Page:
We present efficient parallel
algorithms for using a pyramid computer (a parallel computer connected
in a specific, pyramidal pattern)
to determine convexity properties of digitized black/white
pictures and labeled figures.
Algorithms are presented for deciding convexity, identifying
extreme points of convex hulls, and using extreme
points in a variety of fashions.
For a pyramid computer with a base of *n* simple processing elements
arranged in an *n*^{1/2} x n^{1/2} square, the running times of the
algorithms range from *Theta(log n)* to find the extreme points of a
convex figure in a digitized picture, to *Theta(n*^{1/6}) to
find the diameter of a labeled figure,
to *Theta(n*^{1/4} log n) to find the extreme points of every
figure in a digitized picture,
to *Theta (n*^{1/2}) to find
the extreme points of every labeled set of processing elements.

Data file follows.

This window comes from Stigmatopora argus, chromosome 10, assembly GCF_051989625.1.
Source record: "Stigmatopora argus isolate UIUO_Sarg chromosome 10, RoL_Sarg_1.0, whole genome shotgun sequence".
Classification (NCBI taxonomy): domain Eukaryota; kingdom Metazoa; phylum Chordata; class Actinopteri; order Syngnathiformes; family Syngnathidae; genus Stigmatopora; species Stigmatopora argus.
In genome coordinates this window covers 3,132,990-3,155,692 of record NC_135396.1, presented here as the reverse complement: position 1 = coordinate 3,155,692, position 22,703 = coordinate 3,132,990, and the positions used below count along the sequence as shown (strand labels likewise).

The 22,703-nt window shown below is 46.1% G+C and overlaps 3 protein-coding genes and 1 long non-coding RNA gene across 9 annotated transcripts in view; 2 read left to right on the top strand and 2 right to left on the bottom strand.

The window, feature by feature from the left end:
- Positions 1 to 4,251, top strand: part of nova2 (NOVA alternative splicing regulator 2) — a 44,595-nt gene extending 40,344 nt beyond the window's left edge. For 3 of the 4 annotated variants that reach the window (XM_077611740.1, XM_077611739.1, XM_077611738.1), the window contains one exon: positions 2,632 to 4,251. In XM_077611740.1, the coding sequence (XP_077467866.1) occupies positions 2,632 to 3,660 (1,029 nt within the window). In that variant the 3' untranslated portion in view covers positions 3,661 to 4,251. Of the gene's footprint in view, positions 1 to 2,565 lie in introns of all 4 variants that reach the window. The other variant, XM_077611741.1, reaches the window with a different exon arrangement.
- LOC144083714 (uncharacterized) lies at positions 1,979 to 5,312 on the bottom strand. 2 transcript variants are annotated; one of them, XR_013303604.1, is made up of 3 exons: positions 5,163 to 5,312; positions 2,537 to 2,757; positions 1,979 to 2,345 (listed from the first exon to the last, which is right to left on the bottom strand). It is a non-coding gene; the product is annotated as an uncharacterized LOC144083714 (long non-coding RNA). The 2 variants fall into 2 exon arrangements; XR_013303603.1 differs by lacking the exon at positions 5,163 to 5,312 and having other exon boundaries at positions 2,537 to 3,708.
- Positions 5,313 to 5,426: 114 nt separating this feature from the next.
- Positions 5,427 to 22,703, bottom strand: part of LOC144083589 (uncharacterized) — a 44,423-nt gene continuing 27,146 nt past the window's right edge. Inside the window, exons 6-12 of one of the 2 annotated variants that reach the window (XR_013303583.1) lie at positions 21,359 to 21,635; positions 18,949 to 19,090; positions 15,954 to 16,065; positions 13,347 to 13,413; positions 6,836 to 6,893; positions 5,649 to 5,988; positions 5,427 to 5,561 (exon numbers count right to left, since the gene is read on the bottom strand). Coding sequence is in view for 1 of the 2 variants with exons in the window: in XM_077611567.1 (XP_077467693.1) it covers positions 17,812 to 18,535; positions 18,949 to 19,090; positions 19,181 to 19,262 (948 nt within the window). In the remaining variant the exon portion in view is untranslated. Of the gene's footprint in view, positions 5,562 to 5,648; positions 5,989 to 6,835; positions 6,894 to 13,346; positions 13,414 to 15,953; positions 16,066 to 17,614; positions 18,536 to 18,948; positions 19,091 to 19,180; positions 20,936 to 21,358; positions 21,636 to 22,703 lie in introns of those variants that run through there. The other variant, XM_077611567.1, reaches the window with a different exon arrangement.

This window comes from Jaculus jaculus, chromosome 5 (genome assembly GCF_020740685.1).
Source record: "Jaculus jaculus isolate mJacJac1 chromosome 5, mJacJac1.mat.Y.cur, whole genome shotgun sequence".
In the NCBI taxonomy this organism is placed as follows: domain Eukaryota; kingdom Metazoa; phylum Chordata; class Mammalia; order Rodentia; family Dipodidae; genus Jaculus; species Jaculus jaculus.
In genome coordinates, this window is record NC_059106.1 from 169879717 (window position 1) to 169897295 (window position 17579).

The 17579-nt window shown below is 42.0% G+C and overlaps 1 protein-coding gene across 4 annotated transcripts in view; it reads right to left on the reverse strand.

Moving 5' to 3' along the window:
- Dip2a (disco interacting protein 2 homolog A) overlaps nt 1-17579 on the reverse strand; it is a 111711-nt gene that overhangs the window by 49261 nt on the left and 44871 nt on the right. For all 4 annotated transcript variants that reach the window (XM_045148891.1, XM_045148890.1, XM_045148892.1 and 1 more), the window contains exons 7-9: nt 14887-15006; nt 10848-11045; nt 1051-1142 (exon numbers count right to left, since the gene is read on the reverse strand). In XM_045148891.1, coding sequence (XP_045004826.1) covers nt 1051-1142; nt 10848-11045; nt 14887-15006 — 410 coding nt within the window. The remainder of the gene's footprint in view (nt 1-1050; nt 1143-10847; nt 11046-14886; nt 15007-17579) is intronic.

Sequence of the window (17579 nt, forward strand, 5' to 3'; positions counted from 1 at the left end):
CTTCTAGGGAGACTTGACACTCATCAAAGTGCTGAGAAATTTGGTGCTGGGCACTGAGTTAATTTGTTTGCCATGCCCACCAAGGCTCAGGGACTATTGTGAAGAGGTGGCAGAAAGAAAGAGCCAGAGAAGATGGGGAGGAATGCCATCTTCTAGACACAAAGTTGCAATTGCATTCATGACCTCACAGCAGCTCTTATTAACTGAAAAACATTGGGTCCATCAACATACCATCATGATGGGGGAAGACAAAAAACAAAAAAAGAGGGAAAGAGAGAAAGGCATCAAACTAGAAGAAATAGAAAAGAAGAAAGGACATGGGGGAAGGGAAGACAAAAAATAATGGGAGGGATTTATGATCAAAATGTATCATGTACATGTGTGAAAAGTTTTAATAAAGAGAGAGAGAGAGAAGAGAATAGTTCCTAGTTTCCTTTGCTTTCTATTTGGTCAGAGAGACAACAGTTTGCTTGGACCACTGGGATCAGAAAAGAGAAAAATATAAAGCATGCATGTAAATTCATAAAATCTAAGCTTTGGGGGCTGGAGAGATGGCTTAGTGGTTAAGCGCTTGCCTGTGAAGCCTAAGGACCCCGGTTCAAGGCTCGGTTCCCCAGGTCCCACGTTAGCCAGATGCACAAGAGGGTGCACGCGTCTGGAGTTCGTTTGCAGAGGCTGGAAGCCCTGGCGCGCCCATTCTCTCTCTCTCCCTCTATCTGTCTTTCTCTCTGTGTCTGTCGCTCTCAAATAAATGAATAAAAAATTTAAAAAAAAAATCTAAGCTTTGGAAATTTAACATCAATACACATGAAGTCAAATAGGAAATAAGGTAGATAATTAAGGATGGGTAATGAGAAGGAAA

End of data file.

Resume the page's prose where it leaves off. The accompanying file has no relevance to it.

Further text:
Our results show that the pyramid computer can be used to obtain
efficient solutions to nontrivial problems in image analysis.
We also show the sensitivity of efficient pyramid computer algorithms
to the rate at which essential data can be compressed.
Finally, we show that a wide variety
of techniques are needed to make full and efficient
use of the pyramid architecture.
**Keywords:**
Pyramid computer, convexity, digitized pictures,
digital geometry, image processing, parallel computing, parallel algorithms,
data movement operations, bandwidth limitations, lower bounds, computer
science

Much of the content of this paper has been incorporated into the book
*Parallel Algorithms for Regular Architectures: Meshes and Pyramids*,
by R. Miller and Q.F. Stout.
More information
about the book is available.

Russ Miller (miller@cse.buffalo.edu)